--Jeff Fleischer, Foreword Reviews
"The author maintains a sharp wit and a knack for bringing zany flare to everyday details in his protagonist's awkward quest to build a life, and the author's willingness to get laughs at his narrator-doppelgänger's expense makes for a good use of the form. This funny and openhearted romp will have readers laughing and reflecting on their own misadventures and foibles."
--Publishers Weekly (Read the full review of The Red-Headed Pilgrim)
"There are pages in here where every.single.sentence is funny... While the humor is seeping through these easy-reading pages, it's also telling the story of a guy who makes decisions based on their own fumblings of how the world works... Maloney (the character) goes through quite a lot by the end of this book, and maybe it becomes hard to breathe as an adult, harder to cope. Maybe it becomes harder to do most things, but he's alive. So maybe there's hope for him (and me) yet."
--Joe Walters, Independent Book Review
(Read the full book review of The Red-Headed Pilgrim)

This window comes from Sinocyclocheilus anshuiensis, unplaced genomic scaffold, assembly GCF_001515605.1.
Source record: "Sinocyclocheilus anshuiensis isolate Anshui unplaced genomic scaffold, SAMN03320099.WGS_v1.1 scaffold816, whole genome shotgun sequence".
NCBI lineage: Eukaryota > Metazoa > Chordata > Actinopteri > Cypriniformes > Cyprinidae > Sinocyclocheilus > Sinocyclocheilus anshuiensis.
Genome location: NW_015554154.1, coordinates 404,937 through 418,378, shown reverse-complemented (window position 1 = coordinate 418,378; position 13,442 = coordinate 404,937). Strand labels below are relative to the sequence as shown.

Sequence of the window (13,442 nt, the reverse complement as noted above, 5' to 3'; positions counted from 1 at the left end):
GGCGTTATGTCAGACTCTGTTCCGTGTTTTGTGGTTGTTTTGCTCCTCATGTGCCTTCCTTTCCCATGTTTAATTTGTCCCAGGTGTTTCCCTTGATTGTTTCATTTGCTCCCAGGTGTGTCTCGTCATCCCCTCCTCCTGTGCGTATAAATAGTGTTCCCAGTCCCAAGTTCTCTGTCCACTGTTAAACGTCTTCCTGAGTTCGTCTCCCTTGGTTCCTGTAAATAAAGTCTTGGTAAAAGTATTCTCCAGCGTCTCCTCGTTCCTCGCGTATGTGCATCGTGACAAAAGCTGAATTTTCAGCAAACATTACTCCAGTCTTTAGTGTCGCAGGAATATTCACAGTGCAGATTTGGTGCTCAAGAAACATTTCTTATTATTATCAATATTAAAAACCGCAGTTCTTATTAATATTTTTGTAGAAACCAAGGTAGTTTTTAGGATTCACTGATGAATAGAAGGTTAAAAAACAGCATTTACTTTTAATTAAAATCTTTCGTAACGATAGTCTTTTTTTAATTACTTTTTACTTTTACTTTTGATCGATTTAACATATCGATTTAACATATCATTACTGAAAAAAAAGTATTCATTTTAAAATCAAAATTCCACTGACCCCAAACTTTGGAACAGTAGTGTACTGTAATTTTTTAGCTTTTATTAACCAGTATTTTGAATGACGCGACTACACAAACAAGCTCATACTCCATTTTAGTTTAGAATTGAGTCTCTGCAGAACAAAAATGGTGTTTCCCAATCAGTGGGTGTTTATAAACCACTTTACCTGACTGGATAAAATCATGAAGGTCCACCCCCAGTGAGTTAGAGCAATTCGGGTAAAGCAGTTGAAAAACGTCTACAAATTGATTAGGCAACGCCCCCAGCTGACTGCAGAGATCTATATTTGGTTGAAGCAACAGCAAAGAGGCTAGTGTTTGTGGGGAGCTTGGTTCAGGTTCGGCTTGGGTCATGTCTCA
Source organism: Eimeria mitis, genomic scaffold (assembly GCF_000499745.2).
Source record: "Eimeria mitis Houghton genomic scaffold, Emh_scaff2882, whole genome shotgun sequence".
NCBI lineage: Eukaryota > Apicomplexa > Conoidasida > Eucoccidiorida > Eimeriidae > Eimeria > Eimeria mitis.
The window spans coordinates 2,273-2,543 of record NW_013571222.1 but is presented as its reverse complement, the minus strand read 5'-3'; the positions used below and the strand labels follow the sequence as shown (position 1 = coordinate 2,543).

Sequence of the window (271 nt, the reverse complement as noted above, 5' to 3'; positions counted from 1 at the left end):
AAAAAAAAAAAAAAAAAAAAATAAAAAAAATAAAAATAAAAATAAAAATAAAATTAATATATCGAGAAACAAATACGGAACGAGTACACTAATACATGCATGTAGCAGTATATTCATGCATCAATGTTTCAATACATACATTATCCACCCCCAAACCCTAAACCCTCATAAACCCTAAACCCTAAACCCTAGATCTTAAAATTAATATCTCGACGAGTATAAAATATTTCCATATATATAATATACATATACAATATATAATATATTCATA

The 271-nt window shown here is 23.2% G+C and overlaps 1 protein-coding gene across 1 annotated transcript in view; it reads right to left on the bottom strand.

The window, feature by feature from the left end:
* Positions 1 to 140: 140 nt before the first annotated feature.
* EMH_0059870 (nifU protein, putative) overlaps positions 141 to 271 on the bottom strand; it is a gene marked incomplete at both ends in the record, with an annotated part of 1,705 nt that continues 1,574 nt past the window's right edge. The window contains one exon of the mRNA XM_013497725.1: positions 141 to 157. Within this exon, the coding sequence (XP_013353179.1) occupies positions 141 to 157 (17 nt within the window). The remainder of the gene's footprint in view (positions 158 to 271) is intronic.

"Kevin is a teen-turning-adult in the 90s, but his journey is classic 1960s/70s: a highly intelligent soul searches for truth and beauty with the aid of various drugs, a deep appreciation of nature and simplicity, openness to spontaneous travel, and strong avoidance of 9-5 jobs. Kevin carelessly becomes a father and husband, and parenthood skyrockets his tendency toward denial. Divorce eventually forces him back home to a 9-5 job. A raucous trip!"
--Kay Wosewick, Boswell Book Company (Milwaukee, WI)
"What follows is a funny, sometimes sad, always openhearted tour of a man's coming of age... Looking back at young mistakes from middle-age is a time-honored tradition. Especially for those who've harbored artistic or utopian dreams (or delusions, as the case may be.) Maloney doesn't give us the wish-fulfillment ending by having Kevin quit his comfortable job and go back on the road to sound his barbaric yawp, but neither does he close the door on the possibility that some pie-in-the-sky hopes may still come true."
--Dmitry Samarov, Neutral Spaces
(Read the full book review of The Red-Headed Pilgrim)
"I devoured this book. What a beautiful ode to being a fucked up pathetic virgin. The Red-Headed Pilgrim is intimate and vulnerable and sexy in the most raw, uncomfortable, depressing ways. Kevin Maloney, through years of poor decisions and contradictory impulses, shows us what he seemed to always know: there is nothing more powerful than love."
--Chelsea Martin, author of Tell Me I'm an Artist
"The Red-Headed Pilgrim is a revelation that achieves starry dynamo-level energy from the jump. Maloney's prose is sharp and vivid, full of trippy precision, and his story is funny, wild, painful and wise. When the road of On the Road runs into shattered middle age, this book is waiting for you."